NM: Like this article, my other research projects focus on modern Egypt and relationships between popular and official culture. One of these is a book project on the singer Abd al-Halim Hafiz, which explores his live performances and collaborative work with poets. Another project looks at Egypt’s cultural connections with Japan during the mid-twentieth century. This period is often studied through the lens of Egyptian nationalism or pan-Arabism. Yet, the Japanese archives I have been working in over the last few years reveal a vibrant era of exchange between these far ends of Asia in the fields of music, film, and literature.
Excerpt from the article (from pp. 6–8, 14–16)
In 1957, the Egyptian music scholar Mahmud al-Hifni published an article in al-Hilal magazine calling for the safeguarding of Arab musical heritage, particularly folk songs:
Folk songs are no less valuable than the excavated ancient artifacts that unite parts of a nation’s history. Furthermore, they are a solid foundation for scientific works, a bountiful treasure trove from which an artist can draw inspiration and creativity, songs that can be documented for the nation and eternalized with its artifacts. Arab countries would do well to attend to folk songs in their various styles, and to collect, systematize, and purify them.
Al-Hifni was a prominent music official, a member of the Higher Music Committee, founder of the state-sponsored Institute of Music Theater, and an icon of Egypt’s music establishment. His interests in national history and “scientific works” were typical of the country’s cultural elites at the time. But the language that he used to describe the preservation of musical heritage was new, one that framed songs as relics to be unearthed, collected, and displayed to show national progress. This peculiar parlance of music-as-artifact became ubiquitous among Egyptian music reformists during the 1950s, when discussions of national identity often invoked heritage. But why did the artifact, as a recurring trope, gain such currency in discourse about Egyptian music? What prompted the turn to this terminology? And what might the terms tell us about those who used them?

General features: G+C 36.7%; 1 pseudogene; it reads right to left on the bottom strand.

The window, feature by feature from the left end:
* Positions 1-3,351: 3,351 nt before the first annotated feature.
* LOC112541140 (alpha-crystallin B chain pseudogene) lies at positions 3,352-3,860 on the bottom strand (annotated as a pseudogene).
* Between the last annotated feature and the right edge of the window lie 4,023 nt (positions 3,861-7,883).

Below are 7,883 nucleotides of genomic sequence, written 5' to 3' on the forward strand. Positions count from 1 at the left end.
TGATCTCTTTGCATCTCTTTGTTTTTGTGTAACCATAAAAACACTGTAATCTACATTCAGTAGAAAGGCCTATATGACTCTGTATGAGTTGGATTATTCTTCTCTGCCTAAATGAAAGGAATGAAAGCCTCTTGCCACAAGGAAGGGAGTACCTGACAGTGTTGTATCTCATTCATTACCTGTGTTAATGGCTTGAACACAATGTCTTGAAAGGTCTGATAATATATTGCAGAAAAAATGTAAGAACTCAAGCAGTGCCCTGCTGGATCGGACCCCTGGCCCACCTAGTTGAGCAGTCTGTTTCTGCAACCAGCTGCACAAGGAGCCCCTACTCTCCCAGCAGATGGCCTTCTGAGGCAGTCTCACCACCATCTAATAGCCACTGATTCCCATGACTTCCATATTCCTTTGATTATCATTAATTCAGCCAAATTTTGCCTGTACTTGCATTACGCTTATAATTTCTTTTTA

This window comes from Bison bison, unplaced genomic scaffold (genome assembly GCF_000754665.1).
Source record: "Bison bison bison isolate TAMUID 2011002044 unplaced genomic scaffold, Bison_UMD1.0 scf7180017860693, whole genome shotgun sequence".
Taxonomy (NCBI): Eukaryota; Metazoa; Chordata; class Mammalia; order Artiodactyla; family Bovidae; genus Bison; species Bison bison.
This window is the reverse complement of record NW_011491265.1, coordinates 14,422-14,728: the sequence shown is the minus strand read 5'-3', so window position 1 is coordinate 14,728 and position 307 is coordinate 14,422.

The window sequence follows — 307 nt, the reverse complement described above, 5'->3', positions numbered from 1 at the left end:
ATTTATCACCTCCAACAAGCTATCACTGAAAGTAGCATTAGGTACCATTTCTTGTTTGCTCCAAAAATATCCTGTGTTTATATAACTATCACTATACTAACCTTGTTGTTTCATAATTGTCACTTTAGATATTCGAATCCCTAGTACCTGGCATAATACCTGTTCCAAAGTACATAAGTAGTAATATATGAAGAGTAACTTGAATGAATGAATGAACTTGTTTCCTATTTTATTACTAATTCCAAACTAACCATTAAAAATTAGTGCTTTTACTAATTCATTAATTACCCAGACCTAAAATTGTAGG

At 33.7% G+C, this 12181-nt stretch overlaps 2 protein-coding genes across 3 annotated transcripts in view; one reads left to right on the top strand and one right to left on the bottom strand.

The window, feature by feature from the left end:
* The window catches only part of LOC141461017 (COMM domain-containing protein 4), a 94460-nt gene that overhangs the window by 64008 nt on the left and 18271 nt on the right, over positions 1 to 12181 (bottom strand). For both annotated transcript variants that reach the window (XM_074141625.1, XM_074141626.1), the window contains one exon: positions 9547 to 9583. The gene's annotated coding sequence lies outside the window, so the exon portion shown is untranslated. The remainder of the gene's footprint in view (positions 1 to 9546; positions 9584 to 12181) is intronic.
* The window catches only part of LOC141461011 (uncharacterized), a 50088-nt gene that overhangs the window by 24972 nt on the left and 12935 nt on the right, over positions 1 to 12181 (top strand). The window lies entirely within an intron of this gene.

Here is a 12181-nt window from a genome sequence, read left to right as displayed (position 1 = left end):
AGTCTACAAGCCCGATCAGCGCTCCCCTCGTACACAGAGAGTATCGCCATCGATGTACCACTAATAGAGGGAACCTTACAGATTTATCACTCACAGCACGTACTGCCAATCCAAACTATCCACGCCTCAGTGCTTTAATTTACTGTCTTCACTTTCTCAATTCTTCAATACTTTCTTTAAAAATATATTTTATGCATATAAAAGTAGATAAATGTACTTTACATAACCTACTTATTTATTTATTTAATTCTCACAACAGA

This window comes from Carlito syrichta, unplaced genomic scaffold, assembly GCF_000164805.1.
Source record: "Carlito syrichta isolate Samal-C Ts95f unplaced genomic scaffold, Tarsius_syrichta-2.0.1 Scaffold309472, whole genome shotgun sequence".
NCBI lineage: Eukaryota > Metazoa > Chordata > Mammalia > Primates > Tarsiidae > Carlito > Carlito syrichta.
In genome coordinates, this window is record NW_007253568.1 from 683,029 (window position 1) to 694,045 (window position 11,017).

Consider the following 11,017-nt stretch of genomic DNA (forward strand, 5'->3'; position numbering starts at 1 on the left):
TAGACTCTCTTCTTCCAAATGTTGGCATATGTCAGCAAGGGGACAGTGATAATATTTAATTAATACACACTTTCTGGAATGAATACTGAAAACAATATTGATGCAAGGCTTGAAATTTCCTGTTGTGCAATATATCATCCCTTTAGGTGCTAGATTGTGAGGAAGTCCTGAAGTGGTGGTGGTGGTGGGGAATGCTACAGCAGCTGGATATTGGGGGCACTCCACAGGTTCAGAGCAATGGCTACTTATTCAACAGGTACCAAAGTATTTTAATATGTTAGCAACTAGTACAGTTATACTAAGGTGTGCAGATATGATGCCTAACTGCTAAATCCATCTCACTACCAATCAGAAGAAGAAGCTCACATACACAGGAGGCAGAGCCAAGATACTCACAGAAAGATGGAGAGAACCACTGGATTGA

This article investigates the music field in mid-twentieth-century Egypt, focusing on the activities of cultural elites like Mahmud al-Hifni. It highlights how they came to describe the musical past as artifacts that, if lost, would deprive Egyptians of an “authentic” foundation upon which they were to build their modern present. Central to elites’ project of “saving” Egyptian musical heritage were songbooks, collections of lyrics and notated melodies. As I show, between midcentury and the late 1970s, local music reformists embarked on a new project of gathering Egypt’s folk and classical repertoires for publication in anthologies. This article examines two songbook series that appeared in this period. It combines recent scholarship from Middle East studies, ethnomusicology, and heritage studies to analyze how these books’ editors crafted a new discourse around musical decay, preservation, and Egyptian identity. I argue that songbooks, as material objects, helped give physical form to this discourse. Ultimately, I show that elites used songbooks to redraw Egypt’s modern image and to navigate various cultural, political, and economic changes that threatened their social status.
These elites were conservatory teachers, music scholars, administrators at state-run Egyptian radio, women and men connected to the music establishment. Since the nineteenth century, this group—along with other educated, middle-class professionals—had made up a social stratum known as the effendiya. Scholarship on modern Egypt has discussed the central role they played in shaping national culture during the interwar period. Yet comparatively little work has focused on the effendiya’s transition into the post-1952 era, when new sociopolitical regimes came to compromise their reformist project. Egypt’s military defeats in the 1960s, coupled with new consumerist lifestyles in the 1970s, fostered disillusionment with effendi ideology and state-sanctioned models of “culture.” Many whose status and livelihoods were tied to work in state institutions sought to reassert their authority as arbiters of “correct” modernity during this period. While the term “effendiya” vanished after midcentury, the group and its discourse endured in ways that remain understudied. Examining their lasting influence in Egypt allows us to see how effendi culture adapted and reproduced itself over time.